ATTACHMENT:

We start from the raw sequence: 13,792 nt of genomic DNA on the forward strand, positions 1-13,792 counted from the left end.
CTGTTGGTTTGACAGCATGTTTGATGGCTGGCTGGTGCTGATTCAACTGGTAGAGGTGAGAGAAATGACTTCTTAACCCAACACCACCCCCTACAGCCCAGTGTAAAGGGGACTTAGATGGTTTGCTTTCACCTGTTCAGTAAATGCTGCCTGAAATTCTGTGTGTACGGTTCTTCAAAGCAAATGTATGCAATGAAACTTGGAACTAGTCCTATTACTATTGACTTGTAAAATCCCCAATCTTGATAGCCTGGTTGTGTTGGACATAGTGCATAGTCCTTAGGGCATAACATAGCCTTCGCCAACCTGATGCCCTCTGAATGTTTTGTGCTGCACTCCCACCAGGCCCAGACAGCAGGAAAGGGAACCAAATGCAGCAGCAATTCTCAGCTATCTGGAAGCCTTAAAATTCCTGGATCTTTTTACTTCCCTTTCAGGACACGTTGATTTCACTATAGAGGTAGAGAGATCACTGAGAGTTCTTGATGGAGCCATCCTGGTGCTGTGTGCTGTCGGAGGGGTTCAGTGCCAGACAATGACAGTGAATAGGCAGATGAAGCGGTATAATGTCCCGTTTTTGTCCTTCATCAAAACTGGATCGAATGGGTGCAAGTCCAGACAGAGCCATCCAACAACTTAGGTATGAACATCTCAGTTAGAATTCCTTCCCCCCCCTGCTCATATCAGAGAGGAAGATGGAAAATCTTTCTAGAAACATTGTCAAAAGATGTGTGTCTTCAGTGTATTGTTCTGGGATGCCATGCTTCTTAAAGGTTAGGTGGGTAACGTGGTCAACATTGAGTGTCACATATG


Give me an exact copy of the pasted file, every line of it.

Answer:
We start from the raw sequence: 13,792 nt of genomic DNA on the forward strand, positions 1-13,792 counted from the left end.
CTGTTGGTTTGACAGCATGTTTGATGGCTGGCTGGTGCTGATTCAACTGGTAGAGGTGAGAGAAATGACTTCTTAACCCAACACCACCCCCTACAGCCCAGTGTAAAGGGGACTTAGATGGTTTGCTTTCACCTGTTCAGTAAATGCTGCCTGAAATTCTGTGTGTACGGTTCTTCAAAGCAAATGTATGCAATGAAACTTGGAACTAGTCCTATTACTATTGACTTGTAAAATCCCCAATCTTGATAGCCTGGTTGTGTTGGACATAGTGCATAGTCCTTAGGGCATAACATAGCCTTCGCCAACCTGATGCCCTCTGAATGTTTTGTGCTGCACTCCCACCAGGCCCAGACAGCAGGAAAGGGAACCAAATGCAGCAGCAATTCTCAGCTATCTGGAAGCCTTAAAATTCCTGGATCTTTTTACTTCCCTTTCAGGACACGTTGATTTCACTATAGAGGTAGAGAGATCACTGAGAGTTCTTGATGGAGCCATCCTGGTGCTGTGTGCTGTCGGAGGGGTTCAGTGCCAGACAATGACAGTGAATAGGCAGATGAAGCGGTATAATGTCCCGTTTTTGTCCTTCATCAAAACTGGATCGAATGGGTGCAAGTCCAGACAGAGCCATCCAACAACTTAGGTATGAACATCTCAGTTAGAATTCCTTCCCCCCCCTGCTCATATCAGAGAGGAAGATGGAAAATCTTTCTAGAAACATTGTCAAAAGATGTGTGTCTTCAGTGTATTGTTCTGGGATGCCATGCTTCTTAAAGGTTAGGTGGGTAACGTGGTCAACATTGAGTGTCACATATG